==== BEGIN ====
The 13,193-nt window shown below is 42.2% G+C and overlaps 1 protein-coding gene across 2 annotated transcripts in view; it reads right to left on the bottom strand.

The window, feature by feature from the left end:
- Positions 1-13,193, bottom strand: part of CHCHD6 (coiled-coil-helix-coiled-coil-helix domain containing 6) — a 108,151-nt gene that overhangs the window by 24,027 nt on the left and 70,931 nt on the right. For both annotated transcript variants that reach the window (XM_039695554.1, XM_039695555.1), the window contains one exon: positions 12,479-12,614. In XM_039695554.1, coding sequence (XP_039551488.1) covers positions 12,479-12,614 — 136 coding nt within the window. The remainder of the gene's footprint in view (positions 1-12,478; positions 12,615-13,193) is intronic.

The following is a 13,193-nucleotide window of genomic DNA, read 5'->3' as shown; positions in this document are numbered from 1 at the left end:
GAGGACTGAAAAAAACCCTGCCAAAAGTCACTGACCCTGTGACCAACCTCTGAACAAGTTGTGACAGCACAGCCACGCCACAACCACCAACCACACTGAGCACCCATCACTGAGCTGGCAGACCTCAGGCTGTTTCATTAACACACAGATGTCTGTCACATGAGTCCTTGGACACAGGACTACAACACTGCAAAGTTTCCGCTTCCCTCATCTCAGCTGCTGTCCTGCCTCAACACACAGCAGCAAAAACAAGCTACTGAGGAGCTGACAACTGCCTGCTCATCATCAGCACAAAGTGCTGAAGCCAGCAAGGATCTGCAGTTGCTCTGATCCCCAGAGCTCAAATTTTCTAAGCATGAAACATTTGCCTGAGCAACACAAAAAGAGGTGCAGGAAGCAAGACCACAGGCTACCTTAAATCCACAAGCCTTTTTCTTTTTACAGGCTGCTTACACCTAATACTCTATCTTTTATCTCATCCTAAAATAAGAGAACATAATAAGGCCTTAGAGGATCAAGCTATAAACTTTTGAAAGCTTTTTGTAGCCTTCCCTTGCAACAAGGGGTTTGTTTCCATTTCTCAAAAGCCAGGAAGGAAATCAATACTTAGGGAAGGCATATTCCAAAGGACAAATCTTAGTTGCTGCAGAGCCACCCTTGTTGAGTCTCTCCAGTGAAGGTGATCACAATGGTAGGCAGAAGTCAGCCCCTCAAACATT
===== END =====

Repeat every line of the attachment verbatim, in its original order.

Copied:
The 13,193-nt window shown below is 42.2% G+C and overlaps 1 protein-coding gene across 2 annotated transcripts in view; it reads right to left on the bottom strand.

The window, feature by feature from the left end:
- Positions 1-13,193, bottom strand: part of CHCHD6 (coiled-coil-helix-coiled-coil-helix domain containing 6) — a 108,151-nt gene that overhangs the window by 24,027 nt on the left and 70,931 nt on the right. For both annotated transcript variants that reach the window (XM_039695554.1, XM_039695555.1), the window contains one exon: positions 12,479-12,614. In XM_039695554.1, coding sequence (XP_039551488.1) covers positions 12,479-12,614 — 136 coding nt within the window. The remainder of the gene's footprint in view (positions 1-12,478; positions 12,615-13,193) is intronic.

The following is a 13,193-nucleotide window of genomic DNA, read 5'->3' as shown; positions in this document are numbered from 1 at the left end:
GAGGACTGAAAAAAACCCTGCCAAAAGTCACTGACCCTGTGACCAACCTCTGAACAAGTTGTGACAGCACAGCCACGCCACAACCACCAACCACACTGAGCACCCATCACTGAGCTGGCAGACCTCAGGCTGTTTCATTAACACACAGATGTCTGTCACATGAGTCCTTGGACACAGGACTACAACACTGCAAAGTTTCCGCTTCCCTCATCTCAGCTGCTGTCCTGCCTCAACACACAGCAGCAAAAACAAGCTACTGAGGAGCTGACAACTGCCTGCTCATCATCAGCACAAAGTGCTGAAGCCAGCAAGGATCTGCAGTTGCTCTGATCCCCAGAGCTCAAATTTTCTAAGCATGAAACATTTGCCTGAGCAACACAAAAAGAGGTGCAGGAAGCAAGACCACAGGCTACCTTAAATCCACAAGCCTTTTTCTTTTTACAGGCTGCTTACACCTAATACTCTATCTTTTATCTCATCCTAAAATAAGAGAACATAATAAGGCCTTAGAGGATCAAGCTATAAACTTTTGAAAGCTTTTTGTAGCCTTCCCTTGCAACAAGGGGTTTGTTTCCATTTCTCAAAAGCCAGGAAGGAAATCAATACTTAGGGAAGGCATATTCCAAAGGACAAATCTTAGTTGCTGCAGAGCCACCCTTGTTGAGTCTCTCCAGTGAAGGTGATCACAATGGTAGGCAGAAGTCAGCCCCTCAAACATT